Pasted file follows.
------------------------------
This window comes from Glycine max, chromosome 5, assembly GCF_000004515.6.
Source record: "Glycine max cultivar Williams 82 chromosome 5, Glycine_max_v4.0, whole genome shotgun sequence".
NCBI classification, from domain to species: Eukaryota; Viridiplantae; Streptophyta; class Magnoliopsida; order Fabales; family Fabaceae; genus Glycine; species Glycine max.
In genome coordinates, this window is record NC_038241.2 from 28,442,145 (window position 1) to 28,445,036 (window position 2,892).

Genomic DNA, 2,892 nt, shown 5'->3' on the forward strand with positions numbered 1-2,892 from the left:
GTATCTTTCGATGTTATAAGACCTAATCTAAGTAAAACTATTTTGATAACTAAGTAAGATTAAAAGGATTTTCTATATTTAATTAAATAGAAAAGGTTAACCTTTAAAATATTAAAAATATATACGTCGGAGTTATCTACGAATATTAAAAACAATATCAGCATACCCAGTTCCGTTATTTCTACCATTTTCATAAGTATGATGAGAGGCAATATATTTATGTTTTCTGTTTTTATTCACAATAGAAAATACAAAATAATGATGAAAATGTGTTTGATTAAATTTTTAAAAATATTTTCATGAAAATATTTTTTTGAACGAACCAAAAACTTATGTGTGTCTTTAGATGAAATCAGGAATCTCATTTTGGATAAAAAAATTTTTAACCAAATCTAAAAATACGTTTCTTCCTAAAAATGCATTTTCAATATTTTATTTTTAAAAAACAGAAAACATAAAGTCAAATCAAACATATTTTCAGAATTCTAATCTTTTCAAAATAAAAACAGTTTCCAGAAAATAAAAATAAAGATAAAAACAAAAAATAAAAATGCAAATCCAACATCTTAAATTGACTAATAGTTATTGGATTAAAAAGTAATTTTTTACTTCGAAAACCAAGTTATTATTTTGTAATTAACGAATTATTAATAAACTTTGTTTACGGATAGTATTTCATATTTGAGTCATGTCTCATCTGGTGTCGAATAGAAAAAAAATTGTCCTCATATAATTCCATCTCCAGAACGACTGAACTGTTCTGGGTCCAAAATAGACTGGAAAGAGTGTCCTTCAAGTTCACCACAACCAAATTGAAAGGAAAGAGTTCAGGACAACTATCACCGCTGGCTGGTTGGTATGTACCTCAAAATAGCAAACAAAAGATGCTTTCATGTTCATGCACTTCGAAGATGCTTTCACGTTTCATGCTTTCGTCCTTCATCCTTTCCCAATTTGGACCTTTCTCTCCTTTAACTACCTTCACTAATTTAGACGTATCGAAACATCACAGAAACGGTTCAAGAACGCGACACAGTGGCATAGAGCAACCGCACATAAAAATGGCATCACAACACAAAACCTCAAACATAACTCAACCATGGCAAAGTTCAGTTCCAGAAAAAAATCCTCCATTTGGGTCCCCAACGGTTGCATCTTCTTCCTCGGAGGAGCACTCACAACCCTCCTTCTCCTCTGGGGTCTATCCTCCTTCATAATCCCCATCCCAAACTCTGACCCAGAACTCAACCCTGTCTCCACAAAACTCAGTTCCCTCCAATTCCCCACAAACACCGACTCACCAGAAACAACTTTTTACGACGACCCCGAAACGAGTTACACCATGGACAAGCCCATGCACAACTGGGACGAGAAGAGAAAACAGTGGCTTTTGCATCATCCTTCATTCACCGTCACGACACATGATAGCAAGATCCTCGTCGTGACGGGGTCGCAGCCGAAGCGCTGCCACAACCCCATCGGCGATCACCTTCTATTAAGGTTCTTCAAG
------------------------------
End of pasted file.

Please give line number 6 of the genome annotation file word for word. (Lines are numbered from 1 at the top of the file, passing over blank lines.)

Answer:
GTATCTTTCGATGTTATAAGACCTAATCTAAGTAAAACTATTTTGATAACTAAGTAAGATTAAAAGGATTTTCTATATTTAATTAAATAGAAAAGGTTAACCTTTAAAATATTAAAAATATATACGTCGGAGTTATCTACGAATATTAAAAACAATATCAGCATACCCAGTTCCGTTATTTCTACCATTTTCATAAGTATGATGAGAGGCAATATATTTATGTTTTCTGTTTTTATTCACAATAGAAAATACAAAATAATGATGAAAATGTGTTTGATTAAATTTTTAAAAATATTTTCATGAAAATATTTTTTTGAACGAACCAAAAACTTATGTGTGTCTTTAGATGAAATCAGGAATCTCATTTTGGATAAAAAAATTTTTAACCAAATCTAAAAATACGTTTCTTCCTAAAAATGCATTTTCAATATTTTATTTTTAAAAAACAGAAAACATAAAGTCAAATCAAACATATTTTCAGAATTCTAATCTTTTCAAAATAAAAACAGTTTCCAGAAAATAAAAATAAAGATAAAAACAAAAAATAAAAATGCAAATCCAACATCTTAAATTGACTAATAGTTATTGGATTAAAAAGTAATTTTTTACTTCGAAAACCAAGTTATTATTTTGTAATTAACGAATTATTAATAAACTTTGTTTACGGATAGTATTTCATATTTGAGTCATGTCTCATCTGGTGTCGAATAGAAAAAAAATTGTCCTCATATAATTCCATCTCCAGAACGACTGAACTGTTCTGGGTCCAAAATAGACTGGAAAGAGTGTCCTTCAAGTTCACCACAACCAAATTGAAAGGAAAGAGTTCAGGACAACTATCACCGCTGGCTGGTTGGTATGTACCTCAAAATAGCAAACAAAAGATGCTTTCATGTTCATGCACTTCGAAGATGCTTTCACGTTTCATGCTTTCGTCCTTCATCCTTTCCCAATTTGGACCTTTCTCTCCTTTAACTACCTTCACTAATTTAGACGTATCGAAACATCACAGAAACGGTTCAAGAACGCGACACAGTGGCATAGAGCAACCGCACATAAAAATGGCATCACAACACAAAACCTCAAACATAACTCAACCATGGCAAAGTTCAGTTCCAGAAAAAAATCCTCCATTTGGGTCCCCAACGGTTGCATCTTCTTCCTCGGAGGAGCACTCACAACCCTCCTTCTCCTCTGGGGTCTATCCTCCTTCATAATCCCCATCCCAAACTCTGACCCAGAACTCAACCCTGTCTCCACAAAACTCAGTTCCCTCCAATTCCCCACAAACACCGACTCACCAGAAACAACTTTTTACGACGACCCCGAAACGAGTTACACCATGGACAAGCCCATGCACAACTGGGACGAGAAGAGAAAACAGTGGCTTTTGCATCATCCTTCATTCACCGTCACGACACATGATAGCAAGATCCTCGTCGTGACGGGGTCGCAGCCGAAGCGCTGCCACAACCCCATCGGCGATCACCTTCTATTAAGGTTCTTCAAG